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Topic: 1936 Winter Olympics


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In the News (Sun 26 May 19)

  
  Winter Olympics - MSN Encarta
The Olympics organization is headed by a president, elected by the International Olympic Committee (IOC) members for an initial period of eight years.
Alpine skiing, for men and women, has been part of the Olympic programme since 1948: the events are the downhill, the slalom, the giant slalom (since 1952), the super giant slalom or super-G (since 1988), and the combined event (downhill and slalom), which has been staged intermittently since 1936.
Men’s speed skating was introduced at the inaugural Winter Olympics; the women had to wait until 1960 for their inclusion.
uk.encarta.msn.com /encyclopedia_761572547/winter_olympics.html   (1241 words)

  
 Olympic Oath
The Olympic Oath is taken by an athlete and a judge at the opening ceremonies of the Olympic Games.
The Olympic Oath, written by Pierre de Coubertin was first taken by an athlete at the 1920 Summer Olympics in Antwerp.
As the equestrian events in 1956 were held in Stockholm, there were two speakers of the Olympic Oath in that year.
www.ebroadcast.com.au /lookup/encyclopedia/ol/Olympic_Oath.html   (277 words)

  
 Olympic Games - 1936: Spectre of war - Eurosport   (Site not responding. Last check: 2007-10-13)
The 1936 Olympics managed to overcome the shadow of its political atmosphere to mark several significant Olympic firsts.
The inclusion of Alpine also marked the second Olympic event (joining figure skating) in which women were allowed to compete, as the total number of women from the 1932 Games nearly quadrupled.
Of course, it would be the last Winter Games for many an athlete, as the Olympics would not return for 12 long years with World War II looming just around the corner.
www.eurosport.com /olympicgames/torino/2006/sport_sto815616.shtml   (572 words)

  
 1936 Olympics
The fourth Winter Olympic Games were held in the neighboring villages of Garmisch and Partenkirchen in Germany's Bavarian Alps and included Alpine skiing for the first time.
He was the only Jew on the German Winter Olympic team and his presence was a token gesture by the government of Adolf Hitler to mollify anxious IOC officials who objected to the Nazis' fervent anti-Semitism.
Judith Deutsch refused to swim for Vienna in 1936 Olympics.
www.infoplease.com /ipsa/A0300759.html   (437 words)

  
 Sonja Henie -   (Site not responding. Last check: 2007-10-13)
She is a three-time Olympic Champion (1928, 1932, 1936), a ten-time World Champion (1927-1936) and a six-time European Champion (1931-1936).
She first placed eighth in a field of eight at the 1924 Winter Olympics, at the age of eleven.
After the 1936 Olympics in Garmisch-Partenkirchen, she gave up her amateur status and took up a career as a professional performer in acting and live shows.
psychcentral.com /psypsych/Sonja_Henie   (630 words)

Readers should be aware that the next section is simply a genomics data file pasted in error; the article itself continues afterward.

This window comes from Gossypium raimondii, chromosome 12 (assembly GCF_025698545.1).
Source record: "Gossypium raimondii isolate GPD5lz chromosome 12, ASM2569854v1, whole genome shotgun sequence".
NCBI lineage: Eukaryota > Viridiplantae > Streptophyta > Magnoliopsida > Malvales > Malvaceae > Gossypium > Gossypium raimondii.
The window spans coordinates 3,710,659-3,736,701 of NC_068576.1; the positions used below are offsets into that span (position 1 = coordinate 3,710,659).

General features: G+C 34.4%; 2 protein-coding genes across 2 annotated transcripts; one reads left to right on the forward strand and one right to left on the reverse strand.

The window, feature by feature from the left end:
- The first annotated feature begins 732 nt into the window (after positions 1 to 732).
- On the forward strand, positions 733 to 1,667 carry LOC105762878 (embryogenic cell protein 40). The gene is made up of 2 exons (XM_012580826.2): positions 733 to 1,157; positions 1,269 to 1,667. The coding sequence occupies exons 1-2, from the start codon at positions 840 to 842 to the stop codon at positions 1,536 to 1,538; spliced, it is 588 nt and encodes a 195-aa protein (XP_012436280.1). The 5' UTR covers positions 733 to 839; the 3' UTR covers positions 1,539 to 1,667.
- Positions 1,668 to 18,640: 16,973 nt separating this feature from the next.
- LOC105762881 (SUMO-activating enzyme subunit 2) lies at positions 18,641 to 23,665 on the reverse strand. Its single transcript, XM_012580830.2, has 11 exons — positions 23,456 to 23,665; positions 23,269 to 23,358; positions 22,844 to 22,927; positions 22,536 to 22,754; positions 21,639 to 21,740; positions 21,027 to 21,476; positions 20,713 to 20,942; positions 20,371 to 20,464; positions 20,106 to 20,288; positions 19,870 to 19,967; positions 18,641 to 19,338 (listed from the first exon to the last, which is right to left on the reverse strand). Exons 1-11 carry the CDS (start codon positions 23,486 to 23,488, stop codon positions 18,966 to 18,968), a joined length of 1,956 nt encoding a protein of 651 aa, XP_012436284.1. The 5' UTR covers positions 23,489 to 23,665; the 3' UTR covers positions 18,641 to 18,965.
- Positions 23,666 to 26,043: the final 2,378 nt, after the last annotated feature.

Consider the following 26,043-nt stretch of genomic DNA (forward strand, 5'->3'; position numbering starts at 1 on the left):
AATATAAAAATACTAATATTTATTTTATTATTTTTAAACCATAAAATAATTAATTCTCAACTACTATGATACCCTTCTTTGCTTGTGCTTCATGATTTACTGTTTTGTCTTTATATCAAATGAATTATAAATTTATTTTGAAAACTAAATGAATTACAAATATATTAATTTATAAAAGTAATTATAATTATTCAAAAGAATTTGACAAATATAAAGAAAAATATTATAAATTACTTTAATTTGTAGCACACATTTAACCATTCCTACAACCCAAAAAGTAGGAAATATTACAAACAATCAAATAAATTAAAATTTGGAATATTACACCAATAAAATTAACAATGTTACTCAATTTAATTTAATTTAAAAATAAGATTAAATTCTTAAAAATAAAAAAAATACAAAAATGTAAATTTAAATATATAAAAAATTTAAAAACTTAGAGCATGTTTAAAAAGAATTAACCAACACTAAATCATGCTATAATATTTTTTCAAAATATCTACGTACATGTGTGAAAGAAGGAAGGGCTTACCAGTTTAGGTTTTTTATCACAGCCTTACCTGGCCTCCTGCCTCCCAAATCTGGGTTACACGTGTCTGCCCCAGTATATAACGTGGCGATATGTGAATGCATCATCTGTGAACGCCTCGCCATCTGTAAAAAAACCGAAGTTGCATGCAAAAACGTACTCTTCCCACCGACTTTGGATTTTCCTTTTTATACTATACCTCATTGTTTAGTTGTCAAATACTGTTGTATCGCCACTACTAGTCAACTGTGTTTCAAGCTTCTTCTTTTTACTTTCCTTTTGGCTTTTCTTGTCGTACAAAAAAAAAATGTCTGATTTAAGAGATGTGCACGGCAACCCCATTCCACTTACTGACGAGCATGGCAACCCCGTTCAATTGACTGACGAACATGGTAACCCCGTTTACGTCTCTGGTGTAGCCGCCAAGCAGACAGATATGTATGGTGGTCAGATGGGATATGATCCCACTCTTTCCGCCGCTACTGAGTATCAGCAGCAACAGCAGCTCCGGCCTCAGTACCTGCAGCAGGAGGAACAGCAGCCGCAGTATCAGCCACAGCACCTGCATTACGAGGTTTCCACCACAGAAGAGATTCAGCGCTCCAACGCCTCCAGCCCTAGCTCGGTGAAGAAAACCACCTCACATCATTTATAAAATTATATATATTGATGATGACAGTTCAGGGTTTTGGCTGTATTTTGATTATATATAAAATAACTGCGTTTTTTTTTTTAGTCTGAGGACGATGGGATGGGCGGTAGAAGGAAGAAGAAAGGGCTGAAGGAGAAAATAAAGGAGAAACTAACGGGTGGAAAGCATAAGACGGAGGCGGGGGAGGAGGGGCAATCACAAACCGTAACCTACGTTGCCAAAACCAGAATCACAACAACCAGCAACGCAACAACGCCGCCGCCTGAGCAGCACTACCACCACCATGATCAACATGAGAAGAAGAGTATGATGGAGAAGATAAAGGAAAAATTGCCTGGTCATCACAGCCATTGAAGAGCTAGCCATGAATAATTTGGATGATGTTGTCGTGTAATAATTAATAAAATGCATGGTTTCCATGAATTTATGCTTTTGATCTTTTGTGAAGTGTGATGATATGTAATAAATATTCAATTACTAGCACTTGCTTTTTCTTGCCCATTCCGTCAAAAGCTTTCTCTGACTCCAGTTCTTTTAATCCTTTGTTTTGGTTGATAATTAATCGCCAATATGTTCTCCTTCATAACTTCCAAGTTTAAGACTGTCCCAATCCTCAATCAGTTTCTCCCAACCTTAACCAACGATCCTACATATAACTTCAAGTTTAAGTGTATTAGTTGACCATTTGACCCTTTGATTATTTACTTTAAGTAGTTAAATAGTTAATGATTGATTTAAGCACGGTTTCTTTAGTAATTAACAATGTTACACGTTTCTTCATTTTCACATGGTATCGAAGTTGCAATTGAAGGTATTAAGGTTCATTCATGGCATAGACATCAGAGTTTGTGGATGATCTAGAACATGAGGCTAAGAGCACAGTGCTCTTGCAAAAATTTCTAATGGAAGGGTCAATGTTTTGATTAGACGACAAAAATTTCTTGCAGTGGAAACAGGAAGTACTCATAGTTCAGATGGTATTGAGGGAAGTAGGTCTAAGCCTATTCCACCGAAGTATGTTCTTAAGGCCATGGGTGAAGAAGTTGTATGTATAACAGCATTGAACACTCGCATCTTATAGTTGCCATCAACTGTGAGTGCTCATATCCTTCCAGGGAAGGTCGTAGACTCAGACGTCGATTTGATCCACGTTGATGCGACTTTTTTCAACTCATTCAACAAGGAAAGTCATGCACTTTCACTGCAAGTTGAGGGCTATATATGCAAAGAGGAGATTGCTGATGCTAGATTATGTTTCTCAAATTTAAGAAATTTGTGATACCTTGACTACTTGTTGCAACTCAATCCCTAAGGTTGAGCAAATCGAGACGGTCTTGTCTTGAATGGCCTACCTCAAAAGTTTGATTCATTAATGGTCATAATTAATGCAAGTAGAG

Olympics   (Site not responding. Last check: 2007-10-13)
The modern Olympics is the brainchild of Baron Pierre de Coubertin of France.
For many years the Olympics consisted of only one race, a sprint of 192 metres (210 yards, the length of the stadium) called the "stadion." A second race of 400 metres was added 50 years later.
Olympic medals since 1928 have featured the same design on the front: a Greek goddess, the Olympic Rings, the coliseum of ancient Athens, a Greek vase known as an amphora, a horse-drawn chariot, and the year, number of the Olympiad, and host city.
www.didyouknow.cd /sport/olympics.htm   (572 words)

  
 German Info: Germany at the Olympics
Among the stories for which the 1936 Winter Games have gone down in Olympics history was the performance of 16-year-old Norwegian Laila Schou Nilsen, who at the time held every speed-skating record for distances between 500 and 5,000 meters.
Due to the exclusion of women's speedskating from the Olympics, she instead chose to compete in the combined downhill, which she won, although no medals were awarded at the time for success in individual races.
Rudi Ball, a leading member of the Germany's 1932 Olympic hockey squad and a Jew in voluntary exile in France, was invited by the German government to return home to compete under the banner of his native country.
www.germany.info /relaunch/info/publications/infocus/olympics2002/wg1936.html   (592 words)

  
 Olympics - EnchantedLearning.com
The Greeks held the first Olympic games in the year 776 BC (over 2700 years ago), and had only one event, a sprint (a short run that was called the "stade").
For each Olympics, a new flame is started in the ancient Olympic stadium in Olympia, Elis, Greece, using a parabolic mirror to focus the rays of the Sun.
The 2006 Winter Olympics are in Turino, Italy.
www.enchantedlearning.com /olympics   (1311 words)

  
 Ivar Ballangrud -   (Site not responding. Last check: 2007-10-13)
He won three Olympic titles at the 1936 Winter Olympics in Garmisch-Partenkirchen: 500 m (quite surprisingly), 5,000 m, and 10,000 m.
On the 1,500 m during those Winter Olympics, he won silver – his teammate Charles Mathiesen being the only one to keep him from winning gold in all four speed skating events.